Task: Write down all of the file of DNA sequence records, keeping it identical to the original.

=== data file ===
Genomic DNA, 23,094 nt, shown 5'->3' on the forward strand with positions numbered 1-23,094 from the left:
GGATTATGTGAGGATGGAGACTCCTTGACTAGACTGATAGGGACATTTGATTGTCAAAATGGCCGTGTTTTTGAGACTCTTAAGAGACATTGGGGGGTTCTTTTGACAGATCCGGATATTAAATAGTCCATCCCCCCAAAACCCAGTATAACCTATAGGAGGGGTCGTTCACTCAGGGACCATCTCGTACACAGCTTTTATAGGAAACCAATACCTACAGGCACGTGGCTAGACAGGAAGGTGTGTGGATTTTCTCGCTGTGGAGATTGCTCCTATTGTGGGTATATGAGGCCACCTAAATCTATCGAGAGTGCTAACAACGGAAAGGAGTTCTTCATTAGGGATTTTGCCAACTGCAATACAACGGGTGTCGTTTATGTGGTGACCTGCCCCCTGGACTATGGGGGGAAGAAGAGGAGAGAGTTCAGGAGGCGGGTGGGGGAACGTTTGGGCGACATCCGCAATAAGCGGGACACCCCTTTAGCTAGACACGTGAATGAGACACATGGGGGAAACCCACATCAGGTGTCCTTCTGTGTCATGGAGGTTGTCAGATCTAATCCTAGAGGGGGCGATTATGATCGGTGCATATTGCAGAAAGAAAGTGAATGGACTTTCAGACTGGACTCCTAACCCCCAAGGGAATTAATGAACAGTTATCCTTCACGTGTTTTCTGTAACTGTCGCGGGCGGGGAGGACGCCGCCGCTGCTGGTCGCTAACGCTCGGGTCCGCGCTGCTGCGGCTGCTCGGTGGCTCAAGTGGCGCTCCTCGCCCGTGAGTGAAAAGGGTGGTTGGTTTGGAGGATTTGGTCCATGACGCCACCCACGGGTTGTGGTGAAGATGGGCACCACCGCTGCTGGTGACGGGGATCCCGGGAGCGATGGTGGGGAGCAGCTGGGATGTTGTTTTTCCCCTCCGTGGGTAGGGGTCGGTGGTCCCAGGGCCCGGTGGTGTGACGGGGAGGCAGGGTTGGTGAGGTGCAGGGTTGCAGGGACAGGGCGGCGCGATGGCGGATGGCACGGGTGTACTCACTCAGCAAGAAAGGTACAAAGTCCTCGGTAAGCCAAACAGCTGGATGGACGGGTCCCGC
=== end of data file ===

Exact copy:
Genomic DNA, 23,094 nt, shown 5'->3' on the forward strand with positions numbered 1-23,094 from the left:
GGATTATGTGAGGATGGAGACTCCTTGACTAGACTGATAGGGACATTTGATTGTCAAAATGGCCGTGTTTTTGAGACTCTTAAGAGACATTGGGGGGTTCTTTTGACAGATCCGGATATTAAATAGTCCATCCCCCCAAAACCCAGTATAACCTATAGGAGGGGTCGTTCACTCAGGGACCATCTCGTACACAGCTTTTATAGGAAACCAATACCTACAGGCACGTGGCTAGACAGGAAGGTGTGTGGATTTTCTCGCTGTGGAGATTGCTCCTATTGTGGGTATATGAGGCCACCTAAATCTATCGAGAGTGCTAACAACGGAAAGGAGTTCTTCATTAGGGATTTTGCCAACTGCAATACAACGGGTGTCGTTTATGTGGTGACCTGCCCCCTGGACTATGGGGGGAAGAAGAGGAGAGAGTTCAGGAGGCGGGTGGGGGAACGTTTGGGCGACATCCGCAATAAGCGGGACACCCCTTTAGCTAGACACGTGAATGAGACACATGGGGGAAACCCACATCAGGTGTCCTTCTGTGTCATGGAGGTTGTCAGATCTAATCCTAGAGGGGGCGATTATGATCGGTGCATATTGCAGAAAGAAAGTGAATGGACTTTCAGACTGGACTCCTAACCCCCAAGGGAATTAATGAACAGTTATCCTTCACGTGTTTTCTGTAACTGTCGCGGGCGGGGAGGACGCCGCCGCTGCTGGTCGCTAACGCTCGGGTCCGCGCTGCTGCGGCTGCTCGGTGGCTCAAGTGGCGCTCCTCGCCCGTGAGTGAAAAGGGTGGTTGGTTTGGAGGATTTGGTCCATGACGCCACCCACGGGTTGTGGTGAAGATGGGCACCACCGCTGCTGGTGACGGGGATCCCGGGAGCGATGGTGGGGAGCAGCTGGGATGTTGTTTTTCCCCTCCGTGGGTAGGGGTCGGTGGTCCCAGGGCCCGGTGGTGTGACGGGGAGGCAGGGTTGGTGAGGTGCAGGGTTGCAGGGACAGGGCGGCGCGATGGCGGATGGCACGGGTGTACTCACTCAGCAAGAAAGGTACAAAGTCCTCGGTAAGCCAAACAGCTGGATGGACGGGTCCCGC